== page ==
Abraham, originally Sumerian but not Semitic
Abraham and his father Terah left Ur under control of Sumerians around 2000 BC when the Sumerian Kingdom was about to collapse.
It is as if the clan of Abraham had decided to flee from the falling kingdom of Sumerians. After the Sumerian dominance, a Semitic tribe, Akkad, occupied Mesopotamia. And then, Babylonia was established with its capital in Babylon around 1900 BC.
c. 2047–1940 BC (short chronology)But this city Babylon was not respected by descendants of Abraham:
Later, the 3rd dynasty of Ur under Ur-Nammu and Shulgi, whose power extended as far as southern Assyria, was the last great "Sumerian renaissance", but already the region was becoming more Semitic than Sumerian, with the resurgence of the Akkadian speaking Semites in Assyria and elsewhere, and the influx of waves of Semitic Martu (Amorites) who were to found several competing local powers in the south, including Isin, Larsa, Eshnunna and some time later Babylonia. The last of these eventually came to briefly dominate the south of Mesopotamia as the Babylonian Empire, just as the Old Assyrian Empire had already done so in the north from the late 21st century BC. The Sumerian language continued as a sacerdotal language taught in schools in Babylonia and Assyria, much as Latin was used in the Medieval period, for as long as cuneiform was utilized. https://en.wikipedia.org/wiki/Sumer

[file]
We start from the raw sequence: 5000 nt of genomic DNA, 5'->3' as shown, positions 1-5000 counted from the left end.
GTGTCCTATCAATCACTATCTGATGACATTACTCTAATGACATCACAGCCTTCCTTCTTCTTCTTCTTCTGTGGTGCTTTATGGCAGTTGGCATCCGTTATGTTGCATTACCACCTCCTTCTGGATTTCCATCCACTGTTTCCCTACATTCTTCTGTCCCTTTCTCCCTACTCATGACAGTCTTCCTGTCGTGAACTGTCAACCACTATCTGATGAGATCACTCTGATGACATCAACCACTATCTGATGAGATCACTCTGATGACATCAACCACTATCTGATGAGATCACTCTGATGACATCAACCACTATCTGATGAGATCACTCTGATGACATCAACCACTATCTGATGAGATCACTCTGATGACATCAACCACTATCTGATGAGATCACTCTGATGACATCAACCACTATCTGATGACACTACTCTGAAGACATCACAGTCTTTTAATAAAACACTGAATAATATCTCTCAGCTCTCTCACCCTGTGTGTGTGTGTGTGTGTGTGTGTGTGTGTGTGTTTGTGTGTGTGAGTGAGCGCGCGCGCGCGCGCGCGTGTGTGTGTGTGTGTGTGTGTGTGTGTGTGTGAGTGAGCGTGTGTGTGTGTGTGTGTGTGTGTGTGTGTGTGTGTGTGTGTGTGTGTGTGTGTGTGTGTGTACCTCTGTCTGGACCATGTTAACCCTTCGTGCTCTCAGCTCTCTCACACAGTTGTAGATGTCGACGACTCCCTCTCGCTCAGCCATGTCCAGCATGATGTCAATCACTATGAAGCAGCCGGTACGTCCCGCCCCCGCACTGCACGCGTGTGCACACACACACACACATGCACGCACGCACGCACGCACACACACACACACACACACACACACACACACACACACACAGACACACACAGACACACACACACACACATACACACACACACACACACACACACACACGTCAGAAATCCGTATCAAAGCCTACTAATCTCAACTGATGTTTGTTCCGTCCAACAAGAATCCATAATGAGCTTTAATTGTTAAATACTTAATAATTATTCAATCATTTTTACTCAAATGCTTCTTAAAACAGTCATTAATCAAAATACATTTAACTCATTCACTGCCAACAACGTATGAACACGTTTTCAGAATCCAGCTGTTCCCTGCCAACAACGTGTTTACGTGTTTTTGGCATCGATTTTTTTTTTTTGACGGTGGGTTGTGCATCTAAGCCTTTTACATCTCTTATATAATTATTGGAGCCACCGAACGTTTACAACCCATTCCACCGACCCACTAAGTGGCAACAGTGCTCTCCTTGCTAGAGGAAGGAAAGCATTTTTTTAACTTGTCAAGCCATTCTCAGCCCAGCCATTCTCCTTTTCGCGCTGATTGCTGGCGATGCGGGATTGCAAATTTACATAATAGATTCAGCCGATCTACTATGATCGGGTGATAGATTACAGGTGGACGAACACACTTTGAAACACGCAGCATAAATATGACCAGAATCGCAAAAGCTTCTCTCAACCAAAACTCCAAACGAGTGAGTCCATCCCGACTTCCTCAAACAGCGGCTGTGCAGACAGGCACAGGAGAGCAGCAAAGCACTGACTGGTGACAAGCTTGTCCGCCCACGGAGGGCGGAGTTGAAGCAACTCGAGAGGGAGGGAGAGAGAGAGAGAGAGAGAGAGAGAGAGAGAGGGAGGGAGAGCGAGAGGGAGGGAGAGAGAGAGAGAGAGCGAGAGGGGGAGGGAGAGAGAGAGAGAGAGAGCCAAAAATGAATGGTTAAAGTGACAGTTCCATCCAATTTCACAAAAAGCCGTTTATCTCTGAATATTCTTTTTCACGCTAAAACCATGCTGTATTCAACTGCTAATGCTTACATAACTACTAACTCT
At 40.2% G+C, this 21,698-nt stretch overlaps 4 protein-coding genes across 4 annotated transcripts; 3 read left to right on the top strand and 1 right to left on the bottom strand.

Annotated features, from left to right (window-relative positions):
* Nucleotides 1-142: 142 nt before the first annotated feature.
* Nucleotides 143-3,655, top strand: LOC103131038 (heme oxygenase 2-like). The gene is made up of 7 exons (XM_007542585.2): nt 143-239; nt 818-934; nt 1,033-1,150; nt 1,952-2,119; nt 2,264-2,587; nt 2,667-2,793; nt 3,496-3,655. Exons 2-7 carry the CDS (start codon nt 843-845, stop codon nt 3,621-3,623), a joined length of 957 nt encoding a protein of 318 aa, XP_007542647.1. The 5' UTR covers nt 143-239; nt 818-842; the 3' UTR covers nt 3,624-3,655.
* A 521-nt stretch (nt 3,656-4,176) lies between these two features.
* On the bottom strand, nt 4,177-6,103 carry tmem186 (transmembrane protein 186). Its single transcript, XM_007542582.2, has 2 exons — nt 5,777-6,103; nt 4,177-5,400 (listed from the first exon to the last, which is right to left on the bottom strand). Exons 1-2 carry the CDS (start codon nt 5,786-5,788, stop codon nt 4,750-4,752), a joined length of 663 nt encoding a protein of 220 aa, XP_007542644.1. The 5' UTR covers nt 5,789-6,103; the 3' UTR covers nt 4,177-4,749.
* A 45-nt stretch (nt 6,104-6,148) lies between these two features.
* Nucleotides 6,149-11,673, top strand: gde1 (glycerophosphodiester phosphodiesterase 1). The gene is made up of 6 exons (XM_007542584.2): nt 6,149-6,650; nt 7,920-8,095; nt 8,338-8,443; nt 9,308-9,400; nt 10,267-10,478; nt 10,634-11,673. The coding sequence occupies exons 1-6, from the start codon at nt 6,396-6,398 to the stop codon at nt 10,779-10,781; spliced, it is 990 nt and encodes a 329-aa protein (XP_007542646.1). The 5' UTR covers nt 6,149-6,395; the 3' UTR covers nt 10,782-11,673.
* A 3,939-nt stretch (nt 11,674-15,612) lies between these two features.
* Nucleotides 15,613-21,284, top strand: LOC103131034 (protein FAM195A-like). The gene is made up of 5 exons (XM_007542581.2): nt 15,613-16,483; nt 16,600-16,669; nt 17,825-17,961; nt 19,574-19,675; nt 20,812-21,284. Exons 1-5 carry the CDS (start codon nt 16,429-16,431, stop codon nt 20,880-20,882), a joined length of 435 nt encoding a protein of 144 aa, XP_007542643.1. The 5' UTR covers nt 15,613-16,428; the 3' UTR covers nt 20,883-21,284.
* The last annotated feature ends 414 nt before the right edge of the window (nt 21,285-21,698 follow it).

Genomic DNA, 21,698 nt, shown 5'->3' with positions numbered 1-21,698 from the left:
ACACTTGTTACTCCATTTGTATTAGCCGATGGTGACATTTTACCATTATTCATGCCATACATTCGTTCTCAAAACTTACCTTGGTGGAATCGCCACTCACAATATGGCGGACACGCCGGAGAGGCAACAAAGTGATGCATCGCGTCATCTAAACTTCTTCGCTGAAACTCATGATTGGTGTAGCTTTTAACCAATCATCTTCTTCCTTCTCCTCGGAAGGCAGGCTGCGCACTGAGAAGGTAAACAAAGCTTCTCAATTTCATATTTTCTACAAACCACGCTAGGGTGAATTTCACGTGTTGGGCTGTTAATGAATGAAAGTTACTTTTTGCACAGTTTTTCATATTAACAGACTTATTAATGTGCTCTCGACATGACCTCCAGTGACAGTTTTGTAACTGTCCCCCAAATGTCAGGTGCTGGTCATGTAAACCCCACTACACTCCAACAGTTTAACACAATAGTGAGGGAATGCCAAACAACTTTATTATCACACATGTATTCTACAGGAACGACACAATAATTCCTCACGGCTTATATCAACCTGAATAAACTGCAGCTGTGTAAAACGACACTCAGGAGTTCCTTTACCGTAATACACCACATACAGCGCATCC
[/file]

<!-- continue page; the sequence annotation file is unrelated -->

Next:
Babylonia, and particularly its capital city Babylon, has long held a place in the Abrahamic religions as a symbol of excess and dissolute power. Many references are made to Babylon in the Bible, both literally (historical) and allegorically. The mentions in the Tanakh tend to be historical or prophetic, while New Testament apocalyptic references to the Whore of Babylon are more likely figurative, or cryptic references possibly to pagan Rome, or some other archetype. The legendary Hanging Gardens of Babylon and the Tower of Babel are seen as symbols of luxurious and arrogant power respectively.
If Abraham and his clan had continued to stay around Ur after power shifted from Sumerians to Semitic Akkadians and Babylonians, they must have respected Babylon.
But as the Bible depicts Babylon as a symbol of corruption, it can be thought that Abraham and his clan hated the influence of Semitic dominance and accordingly they left Ur to eventually Canaan. It suggests that Abraham and his clan were originally Sumerian.
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Mar 8:25 After that he put his hands again upon his eyes, and made him look up: and he was restored, and saw every man clearly.
Mar 8:26 And he sent him away to his house, saying, Neither go into the town, nor tell it to any in the town.